"Once-In-A-Lifetime" Cosmic Explosion Will Be Visible From Earth, Says NASA

The massive explosion 3,000 light years from Earth will give amateur astronomers a once-in-a-lifetime chance to witness this space oddity.

'Once-In-A-Lifetime' Cosmic Explosion Will Be Visible From Earth, Says NASA

An Earth-sized remnant of a dead star, located about 3,000 light years from Earth, will explode

A celestial spectacle is set to dazzle stargazers this summer, as NASA has predicted the rare occurrence of a stellar explosion visible to the naked eye. The event is expected to take place sometime between now and September, CBS News reported.  Known as T Coronae Borealis or the "Blaze Star," this event, situated 3,000 light years away, features a white dwarf—a compact remnant of a deceased star about the size of Earth. Despite its small size, the starburst boasts a mass comparable to our own Sun, according to NASA. 

Also in the mix is an ''ancient red giant slowly being stripped of hydrogen by the relentless gravitational pull of its hungry neighbour,'' NASA described.

When enough hydrogen from a red giant accumulates on the surface of a white dwarf, it triggers a massive thermonuclear explosion, hurling the gathered material into space in a blinding flash. This phenomenon, known as a nova, differs from a supernova, which destroys dying stars rather than preserving them intact like a nova. Supernovae are also significantly brighter, sometimes billions of times more luminous than a nova.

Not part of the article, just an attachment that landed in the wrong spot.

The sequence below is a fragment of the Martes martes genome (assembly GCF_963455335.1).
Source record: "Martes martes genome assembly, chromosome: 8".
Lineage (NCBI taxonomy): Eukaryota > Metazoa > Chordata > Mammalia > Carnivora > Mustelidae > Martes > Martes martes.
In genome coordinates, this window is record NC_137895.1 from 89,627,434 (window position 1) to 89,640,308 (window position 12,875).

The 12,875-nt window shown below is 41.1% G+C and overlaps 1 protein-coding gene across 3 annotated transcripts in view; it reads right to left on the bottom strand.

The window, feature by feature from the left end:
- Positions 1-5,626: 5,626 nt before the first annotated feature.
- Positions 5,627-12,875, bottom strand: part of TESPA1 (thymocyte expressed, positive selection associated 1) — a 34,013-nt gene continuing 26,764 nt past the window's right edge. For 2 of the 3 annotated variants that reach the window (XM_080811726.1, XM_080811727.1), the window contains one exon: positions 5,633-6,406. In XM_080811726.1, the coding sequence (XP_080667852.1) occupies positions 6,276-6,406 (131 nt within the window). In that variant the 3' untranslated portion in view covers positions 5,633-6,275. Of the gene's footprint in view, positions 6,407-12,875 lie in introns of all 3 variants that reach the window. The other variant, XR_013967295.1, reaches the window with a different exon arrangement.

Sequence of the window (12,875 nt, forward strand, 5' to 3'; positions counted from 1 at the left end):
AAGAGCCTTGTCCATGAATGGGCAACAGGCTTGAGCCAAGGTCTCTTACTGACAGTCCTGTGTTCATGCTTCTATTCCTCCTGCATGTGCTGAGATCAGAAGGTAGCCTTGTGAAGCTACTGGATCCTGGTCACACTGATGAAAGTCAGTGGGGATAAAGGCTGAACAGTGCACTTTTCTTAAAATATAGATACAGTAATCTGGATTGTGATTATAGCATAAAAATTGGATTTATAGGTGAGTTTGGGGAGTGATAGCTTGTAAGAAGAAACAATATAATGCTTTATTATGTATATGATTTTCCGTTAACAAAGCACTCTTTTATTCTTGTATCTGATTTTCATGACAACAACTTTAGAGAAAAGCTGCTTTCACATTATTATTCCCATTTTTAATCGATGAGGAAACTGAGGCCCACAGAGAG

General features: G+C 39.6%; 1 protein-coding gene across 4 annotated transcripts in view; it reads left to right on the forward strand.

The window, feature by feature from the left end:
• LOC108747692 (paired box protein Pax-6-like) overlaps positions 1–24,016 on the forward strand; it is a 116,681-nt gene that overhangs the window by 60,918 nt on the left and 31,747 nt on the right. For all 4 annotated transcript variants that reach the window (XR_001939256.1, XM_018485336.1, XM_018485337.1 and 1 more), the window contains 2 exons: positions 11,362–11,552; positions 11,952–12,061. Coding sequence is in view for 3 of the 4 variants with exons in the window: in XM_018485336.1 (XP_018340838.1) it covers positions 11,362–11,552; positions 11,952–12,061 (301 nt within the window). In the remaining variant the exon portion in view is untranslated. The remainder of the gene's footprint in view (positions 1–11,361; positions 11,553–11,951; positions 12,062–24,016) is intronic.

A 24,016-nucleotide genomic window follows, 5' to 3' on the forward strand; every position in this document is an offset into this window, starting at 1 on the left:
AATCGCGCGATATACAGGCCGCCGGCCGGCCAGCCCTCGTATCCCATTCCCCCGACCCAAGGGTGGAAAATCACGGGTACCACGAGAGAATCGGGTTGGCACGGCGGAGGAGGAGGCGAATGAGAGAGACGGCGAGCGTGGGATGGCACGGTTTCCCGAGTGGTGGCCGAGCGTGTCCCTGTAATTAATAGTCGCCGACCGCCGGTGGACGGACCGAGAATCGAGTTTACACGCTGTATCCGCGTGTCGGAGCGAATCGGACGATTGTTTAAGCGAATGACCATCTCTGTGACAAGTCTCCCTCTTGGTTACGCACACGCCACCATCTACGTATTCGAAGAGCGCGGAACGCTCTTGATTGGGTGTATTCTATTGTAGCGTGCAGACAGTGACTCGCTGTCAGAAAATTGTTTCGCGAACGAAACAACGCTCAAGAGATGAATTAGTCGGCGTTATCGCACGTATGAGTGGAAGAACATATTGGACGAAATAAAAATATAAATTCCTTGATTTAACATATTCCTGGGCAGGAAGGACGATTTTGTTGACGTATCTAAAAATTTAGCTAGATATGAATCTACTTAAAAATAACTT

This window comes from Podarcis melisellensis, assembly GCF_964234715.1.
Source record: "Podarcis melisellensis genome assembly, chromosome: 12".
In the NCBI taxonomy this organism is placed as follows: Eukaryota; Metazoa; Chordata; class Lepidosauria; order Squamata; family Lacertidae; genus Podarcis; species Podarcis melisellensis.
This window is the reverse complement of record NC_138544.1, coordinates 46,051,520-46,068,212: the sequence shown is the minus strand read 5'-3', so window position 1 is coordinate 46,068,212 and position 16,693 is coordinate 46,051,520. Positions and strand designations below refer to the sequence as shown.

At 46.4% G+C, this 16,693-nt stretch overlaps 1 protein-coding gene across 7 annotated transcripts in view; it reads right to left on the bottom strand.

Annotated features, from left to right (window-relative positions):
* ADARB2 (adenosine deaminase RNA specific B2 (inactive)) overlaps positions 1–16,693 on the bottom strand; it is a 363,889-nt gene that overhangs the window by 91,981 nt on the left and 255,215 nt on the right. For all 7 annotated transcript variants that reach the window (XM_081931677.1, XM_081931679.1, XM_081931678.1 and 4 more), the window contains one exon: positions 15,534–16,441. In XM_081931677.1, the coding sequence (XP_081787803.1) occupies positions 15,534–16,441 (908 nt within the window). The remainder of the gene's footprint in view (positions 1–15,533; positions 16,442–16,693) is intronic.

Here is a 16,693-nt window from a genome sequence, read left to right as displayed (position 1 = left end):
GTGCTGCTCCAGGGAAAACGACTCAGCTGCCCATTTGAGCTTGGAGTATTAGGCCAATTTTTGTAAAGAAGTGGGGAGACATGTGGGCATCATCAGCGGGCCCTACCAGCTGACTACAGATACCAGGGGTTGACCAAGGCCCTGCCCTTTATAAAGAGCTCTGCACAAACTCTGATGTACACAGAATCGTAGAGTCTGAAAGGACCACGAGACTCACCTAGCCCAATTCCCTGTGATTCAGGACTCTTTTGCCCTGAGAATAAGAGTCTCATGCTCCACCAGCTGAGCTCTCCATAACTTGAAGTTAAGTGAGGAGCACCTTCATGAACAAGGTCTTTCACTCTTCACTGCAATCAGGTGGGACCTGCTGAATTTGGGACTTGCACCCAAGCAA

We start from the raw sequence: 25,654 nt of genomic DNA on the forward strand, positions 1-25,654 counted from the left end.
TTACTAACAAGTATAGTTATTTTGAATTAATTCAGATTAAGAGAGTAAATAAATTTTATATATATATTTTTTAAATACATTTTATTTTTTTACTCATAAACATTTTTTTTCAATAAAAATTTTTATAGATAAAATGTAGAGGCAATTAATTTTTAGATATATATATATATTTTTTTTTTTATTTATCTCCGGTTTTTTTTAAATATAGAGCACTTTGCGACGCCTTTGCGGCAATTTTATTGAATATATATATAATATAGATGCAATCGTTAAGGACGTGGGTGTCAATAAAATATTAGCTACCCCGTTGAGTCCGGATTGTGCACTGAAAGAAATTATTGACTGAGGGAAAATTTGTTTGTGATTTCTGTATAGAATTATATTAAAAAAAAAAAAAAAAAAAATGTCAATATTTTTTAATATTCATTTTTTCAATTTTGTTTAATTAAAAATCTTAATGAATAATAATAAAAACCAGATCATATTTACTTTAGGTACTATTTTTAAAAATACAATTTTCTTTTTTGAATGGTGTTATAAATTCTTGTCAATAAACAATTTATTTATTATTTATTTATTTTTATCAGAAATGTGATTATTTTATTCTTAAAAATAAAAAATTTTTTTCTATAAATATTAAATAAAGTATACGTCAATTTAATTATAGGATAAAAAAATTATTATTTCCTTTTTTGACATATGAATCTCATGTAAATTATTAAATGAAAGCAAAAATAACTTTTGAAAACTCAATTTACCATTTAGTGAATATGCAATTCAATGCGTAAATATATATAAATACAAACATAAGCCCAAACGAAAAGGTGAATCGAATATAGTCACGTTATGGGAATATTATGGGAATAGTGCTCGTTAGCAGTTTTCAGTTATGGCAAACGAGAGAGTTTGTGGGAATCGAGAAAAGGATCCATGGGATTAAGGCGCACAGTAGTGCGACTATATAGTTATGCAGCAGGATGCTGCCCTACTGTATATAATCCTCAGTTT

Notably, the Blaze Star undergoes this recurring event approximately every 80 years on average and can repeat for hundreds of thousands of years. This event is particularly significant given its relative proximity to Earth.

"There are a few recurrent novae with very short cycles, but typically, we don't often see a repeated outburst in a human lifetime, and rarely one so relatively close to our system," noted Dr Hounsell.

The exact date of this celestial display is currently unknown, but NASA anticipates it will occur sometime this month. The event is expected to be visible to the naked eye for approximately a week, offering a memorable glimpse into the cosmic fireworks of our galaxy.